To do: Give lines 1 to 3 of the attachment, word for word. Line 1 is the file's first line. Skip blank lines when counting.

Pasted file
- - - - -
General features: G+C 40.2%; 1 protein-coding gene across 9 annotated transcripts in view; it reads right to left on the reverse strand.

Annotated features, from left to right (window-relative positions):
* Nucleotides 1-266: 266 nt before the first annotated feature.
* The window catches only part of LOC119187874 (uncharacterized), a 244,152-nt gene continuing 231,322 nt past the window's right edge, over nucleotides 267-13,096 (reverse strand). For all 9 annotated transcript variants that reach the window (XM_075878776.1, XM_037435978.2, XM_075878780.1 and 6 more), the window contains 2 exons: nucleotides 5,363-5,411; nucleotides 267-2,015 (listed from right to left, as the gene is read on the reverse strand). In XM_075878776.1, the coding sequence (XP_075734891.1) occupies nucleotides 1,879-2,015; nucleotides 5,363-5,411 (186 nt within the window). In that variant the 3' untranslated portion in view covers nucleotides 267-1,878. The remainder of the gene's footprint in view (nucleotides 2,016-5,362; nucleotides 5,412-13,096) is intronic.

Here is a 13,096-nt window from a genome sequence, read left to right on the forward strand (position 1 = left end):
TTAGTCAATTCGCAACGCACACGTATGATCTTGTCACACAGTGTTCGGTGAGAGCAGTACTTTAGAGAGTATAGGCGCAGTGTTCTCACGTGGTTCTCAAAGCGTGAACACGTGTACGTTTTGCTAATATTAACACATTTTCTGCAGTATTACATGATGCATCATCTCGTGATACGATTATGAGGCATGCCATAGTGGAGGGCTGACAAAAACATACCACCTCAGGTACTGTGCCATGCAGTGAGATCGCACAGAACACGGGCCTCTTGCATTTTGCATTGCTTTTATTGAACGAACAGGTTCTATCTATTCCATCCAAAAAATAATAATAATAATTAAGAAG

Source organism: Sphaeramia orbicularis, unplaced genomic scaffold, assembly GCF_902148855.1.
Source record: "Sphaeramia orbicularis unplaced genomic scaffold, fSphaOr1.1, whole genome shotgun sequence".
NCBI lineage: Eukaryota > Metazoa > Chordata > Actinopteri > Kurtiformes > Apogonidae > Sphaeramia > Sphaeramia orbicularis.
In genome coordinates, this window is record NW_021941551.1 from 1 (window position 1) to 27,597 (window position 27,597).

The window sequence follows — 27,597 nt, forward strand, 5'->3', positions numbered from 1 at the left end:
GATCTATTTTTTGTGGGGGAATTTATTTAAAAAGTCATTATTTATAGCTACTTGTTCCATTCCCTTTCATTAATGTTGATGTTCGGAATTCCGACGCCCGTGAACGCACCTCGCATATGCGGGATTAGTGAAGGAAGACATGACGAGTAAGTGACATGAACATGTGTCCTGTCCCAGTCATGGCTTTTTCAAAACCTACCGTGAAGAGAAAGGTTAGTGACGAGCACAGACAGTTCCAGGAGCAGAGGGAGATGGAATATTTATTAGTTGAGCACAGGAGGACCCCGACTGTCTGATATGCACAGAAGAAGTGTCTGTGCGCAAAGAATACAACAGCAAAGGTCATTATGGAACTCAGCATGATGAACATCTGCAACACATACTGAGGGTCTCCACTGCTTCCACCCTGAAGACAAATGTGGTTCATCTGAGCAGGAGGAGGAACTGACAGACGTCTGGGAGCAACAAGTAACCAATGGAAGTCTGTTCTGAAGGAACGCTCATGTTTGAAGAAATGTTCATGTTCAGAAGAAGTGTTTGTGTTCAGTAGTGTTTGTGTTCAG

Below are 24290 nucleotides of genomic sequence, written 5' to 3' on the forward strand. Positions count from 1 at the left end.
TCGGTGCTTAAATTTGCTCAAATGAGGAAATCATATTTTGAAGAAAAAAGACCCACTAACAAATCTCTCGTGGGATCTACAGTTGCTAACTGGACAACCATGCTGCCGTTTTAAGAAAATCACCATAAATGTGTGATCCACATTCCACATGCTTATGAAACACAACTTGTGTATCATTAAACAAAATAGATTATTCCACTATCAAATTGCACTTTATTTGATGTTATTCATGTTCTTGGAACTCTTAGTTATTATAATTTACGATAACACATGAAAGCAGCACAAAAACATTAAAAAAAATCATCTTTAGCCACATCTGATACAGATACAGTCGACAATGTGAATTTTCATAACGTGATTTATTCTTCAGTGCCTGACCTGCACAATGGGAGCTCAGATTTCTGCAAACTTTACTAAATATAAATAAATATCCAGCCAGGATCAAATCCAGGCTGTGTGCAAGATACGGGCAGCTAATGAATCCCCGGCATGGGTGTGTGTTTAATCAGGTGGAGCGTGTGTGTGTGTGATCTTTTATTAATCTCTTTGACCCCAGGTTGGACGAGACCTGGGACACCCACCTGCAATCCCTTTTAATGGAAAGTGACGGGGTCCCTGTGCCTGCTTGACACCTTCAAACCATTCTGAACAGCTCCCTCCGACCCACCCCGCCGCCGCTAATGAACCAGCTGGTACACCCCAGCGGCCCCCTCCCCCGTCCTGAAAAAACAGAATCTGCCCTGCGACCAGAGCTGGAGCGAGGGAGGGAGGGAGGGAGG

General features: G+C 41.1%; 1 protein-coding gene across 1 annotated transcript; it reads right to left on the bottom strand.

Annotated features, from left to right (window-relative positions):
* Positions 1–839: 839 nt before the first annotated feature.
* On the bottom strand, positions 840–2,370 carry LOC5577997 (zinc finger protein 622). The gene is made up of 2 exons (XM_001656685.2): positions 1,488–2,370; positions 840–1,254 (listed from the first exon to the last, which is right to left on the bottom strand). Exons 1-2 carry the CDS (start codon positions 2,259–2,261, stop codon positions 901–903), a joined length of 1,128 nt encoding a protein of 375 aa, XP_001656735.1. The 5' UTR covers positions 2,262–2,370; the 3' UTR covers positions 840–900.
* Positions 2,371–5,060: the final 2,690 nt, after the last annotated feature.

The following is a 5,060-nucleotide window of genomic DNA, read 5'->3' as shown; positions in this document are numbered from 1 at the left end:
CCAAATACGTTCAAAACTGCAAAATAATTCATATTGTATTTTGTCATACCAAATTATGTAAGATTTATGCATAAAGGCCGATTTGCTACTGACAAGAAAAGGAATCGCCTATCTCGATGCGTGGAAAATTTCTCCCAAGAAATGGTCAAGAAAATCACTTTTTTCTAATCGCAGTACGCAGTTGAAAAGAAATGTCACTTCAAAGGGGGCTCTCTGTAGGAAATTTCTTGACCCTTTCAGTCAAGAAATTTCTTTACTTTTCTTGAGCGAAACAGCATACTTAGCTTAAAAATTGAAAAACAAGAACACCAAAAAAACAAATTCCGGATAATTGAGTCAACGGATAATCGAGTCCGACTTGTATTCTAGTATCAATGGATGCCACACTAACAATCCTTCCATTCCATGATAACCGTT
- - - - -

General features: G+C 40.2%; 1 protein-coding gene across 9 annotated transcripts in view; it reads right to left on the reverse strand.

Annotated features, from left to right (window-relative positions):
* Nucleotides 1-266: 266 nt before the first annotated feature.